DUBAI (Reuters) – Binladin International Holding Group, Saudi Arabia’s biggest construction company, is seeking an adviser to cut costs as well as restructure the debt of a Mecca skyscraper complex, sources familiar with the matter said and a document showed.
The move is part of efforts to restructure the construction group, after the government took a 35% stake from Bin Laden family members that were swept up in an anti-graft campaign launched by Riyadh in late 2017.
Binladin completed the $15 billion government-owned Abraj Al Beit golden clocktower complex in 2011. The development has seven towers of hotels and malls and looms over the Grand Mosque in Mecca, the holy city visited by millions of Muslim pilgrims every year.
The 603-metre tall clock tower is the landmark feature of the complex, which was built to modernise the old city and provide accommodation and other facilities for pilgrims.
Binladin has been seeking proposals from advisers “on behalf of the shareholders in the Abraj Al Bait Complex” to review its operational and financial performance and to assess financial restructuring options, it said in a request for proposals in the document seen by Reuters.
The adviser would “review potential financing structures and options for implementation which may include rescheduling current loans, refinancing or other options taking into account any implications of changes in ownership structure,” the document said.
Saudi Binladin did not respond to emailed requests for comment on the proposal.
The group has recently appointed financial advisory firm Houlihan Lokey to restructure billions of dollars of company debt, two financial sources said. Houlihan Lokey declined to comment.
The Binladin group’s request for proposals is dated October 2019 but the sources said they had learned about it only in recent months.
The Abraj Al Bait complex was built by Binladin under a lease of the Development of King Abdul-Aziz Endowment Project and with a “design, build, operate, and transfer” agreement which expires in 2035.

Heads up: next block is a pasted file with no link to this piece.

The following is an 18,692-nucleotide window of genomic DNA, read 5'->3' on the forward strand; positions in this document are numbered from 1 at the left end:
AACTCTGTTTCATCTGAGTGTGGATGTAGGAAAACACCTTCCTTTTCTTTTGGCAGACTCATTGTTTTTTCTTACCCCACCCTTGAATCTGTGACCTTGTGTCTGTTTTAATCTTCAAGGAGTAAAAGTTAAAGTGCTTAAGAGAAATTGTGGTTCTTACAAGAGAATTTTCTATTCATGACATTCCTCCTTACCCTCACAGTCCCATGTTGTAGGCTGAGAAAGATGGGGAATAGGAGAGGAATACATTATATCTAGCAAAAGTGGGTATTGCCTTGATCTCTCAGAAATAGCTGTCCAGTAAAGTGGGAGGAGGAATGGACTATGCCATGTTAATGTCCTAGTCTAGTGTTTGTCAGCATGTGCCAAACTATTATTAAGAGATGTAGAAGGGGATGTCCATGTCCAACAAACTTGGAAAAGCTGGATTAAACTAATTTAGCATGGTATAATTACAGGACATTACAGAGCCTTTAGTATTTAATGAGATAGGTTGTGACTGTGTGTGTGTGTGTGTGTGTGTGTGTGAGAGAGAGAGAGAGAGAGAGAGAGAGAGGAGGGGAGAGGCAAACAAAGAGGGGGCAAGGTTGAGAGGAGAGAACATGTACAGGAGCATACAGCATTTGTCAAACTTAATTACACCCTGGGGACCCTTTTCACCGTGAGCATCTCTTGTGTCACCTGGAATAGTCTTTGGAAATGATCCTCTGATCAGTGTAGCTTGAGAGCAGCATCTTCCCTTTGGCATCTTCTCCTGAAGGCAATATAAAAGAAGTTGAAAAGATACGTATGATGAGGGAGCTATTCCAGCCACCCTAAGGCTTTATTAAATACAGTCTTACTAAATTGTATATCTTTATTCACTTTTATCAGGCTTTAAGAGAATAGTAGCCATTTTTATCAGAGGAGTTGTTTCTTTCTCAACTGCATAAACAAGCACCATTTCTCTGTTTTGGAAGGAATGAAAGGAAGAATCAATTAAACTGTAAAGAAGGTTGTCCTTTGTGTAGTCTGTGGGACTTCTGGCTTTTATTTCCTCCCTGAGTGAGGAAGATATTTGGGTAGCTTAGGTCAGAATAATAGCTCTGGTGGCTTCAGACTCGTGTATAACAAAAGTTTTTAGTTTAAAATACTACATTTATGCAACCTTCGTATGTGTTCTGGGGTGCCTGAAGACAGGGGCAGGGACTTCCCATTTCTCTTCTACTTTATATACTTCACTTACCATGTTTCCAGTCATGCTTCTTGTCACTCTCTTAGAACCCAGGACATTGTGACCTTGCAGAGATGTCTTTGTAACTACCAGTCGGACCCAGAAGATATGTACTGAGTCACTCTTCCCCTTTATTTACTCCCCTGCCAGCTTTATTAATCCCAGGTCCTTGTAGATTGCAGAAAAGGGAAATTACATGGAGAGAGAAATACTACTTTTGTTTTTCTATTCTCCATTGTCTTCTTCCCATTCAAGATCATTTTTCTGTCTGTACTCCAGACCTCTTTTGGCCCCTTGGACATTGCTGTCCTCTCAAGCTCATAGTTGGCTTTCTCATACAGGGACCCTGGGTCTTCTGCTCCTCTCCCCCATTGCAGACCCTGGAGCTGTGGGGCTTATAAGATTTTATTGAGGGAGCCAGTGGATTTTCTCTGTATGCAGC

Three of the towers were leased to investors, including a Kuwaiti consortium, while the original shareholders maintained control of the remaining complex including four hotels, the document showed.
“Essentially this is restructuring of government debt,” said one of the sources, speaking on condition of anonymity as the matter is private.
A Saudi Arabia ministry of finance spokesman said: “We are aware and support the SBG (Saudi Binladin Group) board’s efforts to bring more efficiency into their operations and restructure their balance sheet to enable them to utilise the strength and execution excellence to bounce back and excel as a significant contractor and developer in the region and beyond.
“As a shareholder and the largest client, we support the group efforts and encourage them to double their efforts.”
Binladin has dominated the Saudi construction sector for years and is central to the country’s plans for tourism and infrastructure projects aimed at diversifying the economy away from oil revenues by 2030.
Those plans risk being compromised by an economic downturn caused by the coronavirus pandemic and low oil prices that are forcing the government to rein in spending and increase borrowing.
The annual Haj pilgrimage, scheduled for late July this year, is an important source of tourism income for Saudi Arabia but it could be postponed due to virus containment measures.
Some 2.5 million pilgrims usually flock to the holiest sites of Islam in Mecca and Medina each year for the week-long ritual.
(Reporting by Davide Barbuscia and Hadeel Al Sayegh. Editing by Jane Merriman)